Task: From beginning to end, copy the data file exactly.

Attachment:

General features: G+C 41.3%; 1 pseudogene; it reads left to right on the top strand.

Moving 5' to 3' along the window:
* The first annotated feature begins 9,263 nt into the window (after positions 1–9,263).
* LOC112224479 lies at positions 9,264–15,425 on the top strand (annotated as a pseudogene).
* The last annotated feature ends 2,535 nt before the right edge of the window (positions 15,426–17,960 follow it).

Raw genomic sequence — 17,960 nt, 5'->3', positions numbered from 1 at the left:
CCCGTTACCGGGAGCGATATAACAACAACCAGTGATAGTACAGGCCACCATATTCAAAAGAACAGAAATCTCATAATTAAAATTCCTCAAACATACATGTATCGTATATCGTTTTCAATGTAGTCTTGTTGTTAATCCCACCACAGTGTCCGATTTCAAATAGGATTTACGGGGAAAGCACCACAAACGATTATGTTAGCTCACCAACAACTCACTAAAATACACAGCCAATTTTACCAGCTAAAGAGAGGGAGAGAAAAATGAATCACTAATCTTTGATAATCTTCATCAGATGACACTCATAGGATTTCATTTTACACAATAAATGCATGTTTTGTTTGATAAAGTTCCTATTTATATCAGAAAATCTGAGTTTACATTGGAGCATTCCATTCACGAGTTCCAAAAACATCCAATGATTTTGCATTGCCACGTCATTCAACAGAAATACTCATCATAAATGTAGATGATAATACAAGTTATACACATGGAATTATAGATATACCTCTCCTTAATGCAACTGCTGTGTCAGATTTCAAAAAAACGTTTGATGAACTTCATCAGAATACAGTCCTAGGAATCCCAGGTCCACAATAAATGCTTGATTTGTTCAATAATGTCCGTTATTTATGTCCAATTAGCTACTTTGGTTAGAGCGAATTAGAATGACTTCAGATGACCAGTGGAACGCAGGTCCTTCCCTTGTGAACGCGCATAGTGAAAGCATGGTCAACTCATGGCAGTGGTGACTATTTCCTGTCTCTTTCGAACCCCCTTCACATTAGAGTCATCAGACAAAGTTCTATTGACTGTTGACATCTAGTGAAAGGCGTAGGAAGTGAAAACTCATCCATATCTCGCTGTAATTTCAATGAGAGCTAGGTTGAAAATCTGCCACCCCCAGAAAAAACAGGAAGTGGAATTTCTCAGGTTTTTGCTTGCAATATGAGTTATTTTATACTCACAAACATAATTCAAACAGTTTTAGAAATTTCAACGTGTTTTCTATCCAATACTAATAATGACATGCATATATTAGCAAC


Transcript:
General features: G+C 41.3%; 1 pseudogene; it reads left to right on the top strand.

Moving 5' to 3' along the window:
* The first annotated feature begins 9,263 nt into the window (after positions 1–9,263).
* LOC112224479 lies at positions 9,264–15,425 on the top strand (annotated as a pseudogene).
* The last annotated feature ends 2,535 nt before the right edge of the window (positions 15,426–17,960 follow it).

Raw genomic sequence — 17,960 nt, 5'->3', positions numbered from 1 at the left:
CCCGTTACCGGGAGCGATATAACAACAACCAGTGATAGTACAGGCCACCATATTCAAAAGAACAGAAATCTCATAATTAAAATTCCTCAAACATACATGTATCGTATATCGTTTTCAATGTAGTCTTGTTGTTAATCCCACCACAGTGTCCGATTTCAAATAGGATTTACGGGGAAAGCACCACAAACGATTATGTTAGCTCACCAACAACTCACTAAAATACACAGCCAATTTTACCAGCTAAAGAGAGGGAGAGAAAAATGAATCACTAATCTTTGATAATCTTCATCAGATGACACTCATAGGATTTCATTTTACACAATAAATGCATGTTTTGTTTGATAAAGTTCCTATTTATATCAGAAAATCTGAGTTTACATTGGAGCATTCCATTCACGAGTTCCAAAAACATCCAATGATTTTGCATTGCCACGTCATTCAACAGAAATACTCATCATAAATGTAGATGATAATACAAGTTATACACATGGAATTATAGATATACCTCTCCTTAATGCAACTGCTGTGTCAGATTTCAAAAAAACGTTTGATGAACTTCATCAGAATACAGTCCTAGGAATCCCAGGTCCACAATAAATGCTTGATTTGTTCAATAATGTCCGTTATTTATGTCCAATTAGCTACTTTGGTTAGAGCGAATTAGAATGACTTCAGATGACCAGTGGAACGCAGGTCCTTCCCTTGTGAACGCGCATAGTGAAAGCATGGTCAACTCATGGCAGTGGTGACTATTTCCTGTCTCTTTCGAACCCCCTTCACATTAGAGTCATCAGACAAAGTTCTATTGACTGTTGACATCTAGTGAAAGGCGTAGGAAGTGAAAACTCATCCATATCTCGCTGTAATTTCAATGAGAGCTAGGTTGAAAATCTGCCACCCCCAGAAAAAACAGGAAGTGGAATTTCTCAGGTTTTTGCTTGCAATATGAGTTATTTTATACTCACAAACATAATTCAAACAGTTTTAGAAATTTCAACGTGTTTTCTATCCAATACTAATAATGACATGCATATATTAGCAAC